Christopher Clayton Hutton
Ian Fleming did not have a character called Q in his books. James Bond’s gadgets and devices were supplied by Q Branch. It can only be presumed that the reason for this was because Fleming had so many people to choose from when gathering influence and inspiration for Q.
A contemporary of Charles Fraser Smith was Christopher Clayton Hutton, whose war time work was mostly as an Intelligence Officer for Mi9.
A First World War pilot, Clayton Hutton’s interest in magicians and escapologists would form the basis for his inspiration, research and development of escape and evasion equipment and aids during the Second World War.
In 1942 Clayton Hutton published a top secret manual called Per Ardua Libertas (Liberty Through Adversity), which detailed examples of the escape and evasion maps along with gadgets and devices that had been produced up until that time.
The publication helped bring American Intelligence officers up to speed after they belatedly joined the conflict.
Some of the equipment developed by Clayton Hutton included, cloth maps, which would often be sewn into clothing, compasses so small they could be secreted onto the back of a button, blankets with clothing patterns detailed upon them, which would be cut and sewn together by POWs.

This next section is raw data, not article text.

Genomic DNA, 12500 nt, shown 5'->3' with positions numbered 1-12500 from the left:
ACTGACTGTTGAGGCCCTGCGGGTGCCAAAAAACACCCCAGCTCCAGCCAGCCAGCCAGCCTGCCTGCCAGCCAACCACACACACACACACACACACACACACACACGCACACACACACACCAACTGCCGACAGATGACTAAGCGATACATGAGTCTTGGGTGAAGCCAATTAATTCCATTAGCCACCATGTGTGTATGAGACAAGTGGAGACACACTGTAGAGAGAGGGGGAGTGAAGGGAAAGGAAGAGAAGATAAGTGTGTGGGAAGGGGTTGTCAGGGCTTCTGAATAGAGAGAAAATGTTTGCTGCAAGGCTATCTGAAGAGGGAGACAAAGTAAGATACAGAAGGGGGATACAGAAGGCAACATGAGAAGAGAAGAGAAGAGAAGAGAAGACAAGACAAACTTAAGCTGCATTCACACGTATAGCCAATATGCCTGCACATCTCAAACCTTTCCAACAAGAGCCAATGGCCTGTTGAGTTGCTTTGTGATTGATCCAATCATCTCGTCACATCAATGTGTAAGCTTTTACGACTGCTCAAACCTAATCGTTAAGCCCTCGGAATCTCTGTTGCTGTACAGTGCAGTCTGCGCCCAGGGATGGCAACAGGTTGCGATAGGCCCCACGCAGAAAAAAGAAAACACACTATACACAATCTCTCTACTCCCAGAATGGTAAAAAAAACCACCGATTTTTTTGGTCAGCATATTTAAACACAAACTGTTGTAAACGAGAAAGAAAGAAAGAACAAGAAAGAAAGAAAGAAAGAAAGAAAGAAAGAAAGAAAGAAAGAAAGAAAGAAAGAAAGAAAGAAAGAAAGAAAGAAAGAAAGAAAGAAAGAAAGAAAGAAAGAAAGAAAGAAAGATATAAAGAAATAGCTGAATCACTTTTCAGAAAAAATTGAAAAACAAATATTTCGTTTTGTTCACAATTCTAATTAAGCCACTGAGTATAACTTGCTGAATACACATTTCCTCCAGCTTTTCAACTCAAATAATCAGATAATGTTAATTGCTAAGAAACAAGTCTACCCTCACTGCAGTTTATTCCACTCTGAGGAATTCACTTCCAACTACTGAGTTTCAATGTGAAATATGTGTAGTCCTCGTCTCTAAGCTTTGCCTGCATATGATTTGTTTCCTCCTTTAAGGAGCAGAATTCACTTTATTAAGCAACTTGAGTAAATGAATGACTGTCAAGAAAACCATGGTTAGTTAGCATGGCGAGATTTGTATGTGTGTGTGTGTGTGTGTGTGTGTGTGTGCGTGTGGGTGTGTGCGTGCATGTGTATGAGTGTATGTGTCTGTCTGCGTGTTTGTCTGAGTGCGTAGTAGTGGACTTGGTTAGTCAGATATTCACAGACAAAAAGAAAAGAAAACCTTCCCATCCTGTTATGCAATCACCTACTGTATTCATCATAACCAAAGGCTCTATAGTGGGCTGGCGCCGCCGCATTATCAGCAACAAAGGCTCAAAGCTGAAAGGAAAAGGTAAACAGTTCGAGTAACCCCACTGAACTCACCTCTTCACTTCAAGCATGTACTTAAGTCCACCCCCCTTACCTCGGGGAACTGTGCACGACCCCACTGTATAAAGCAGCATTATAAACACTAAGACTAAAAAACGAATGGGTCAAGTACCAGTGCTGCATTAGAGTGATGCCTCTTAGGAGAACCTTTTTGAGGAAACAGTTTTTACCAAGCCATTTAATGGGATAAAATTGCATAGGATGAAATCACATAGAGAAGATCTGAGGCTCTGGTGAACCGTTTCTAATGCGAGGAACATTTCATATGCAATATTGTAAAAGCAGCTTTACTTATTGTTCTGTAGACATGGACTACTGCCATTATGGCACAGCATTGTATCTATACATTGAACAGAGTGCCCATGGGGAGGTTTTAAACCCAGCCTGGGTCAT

Escape kits were designed in cigarette tins and even Monopoly Boards – where the map would be laminated as the board and coded escape instructions would be included using cunningly deployed full stops and punctuation – it is even said gold ‘pieces’ and German banknotes were included to aid escape.
Part of Clayton Hutton’s role was to work with charities and bogus charities, who were allowed to supply POWs with games and blankets etc., as part of the Geneva Convention Agreement.
Card games would help stave the boredom of Prisoners but not nearly as much as the maps hidden away inside the packets!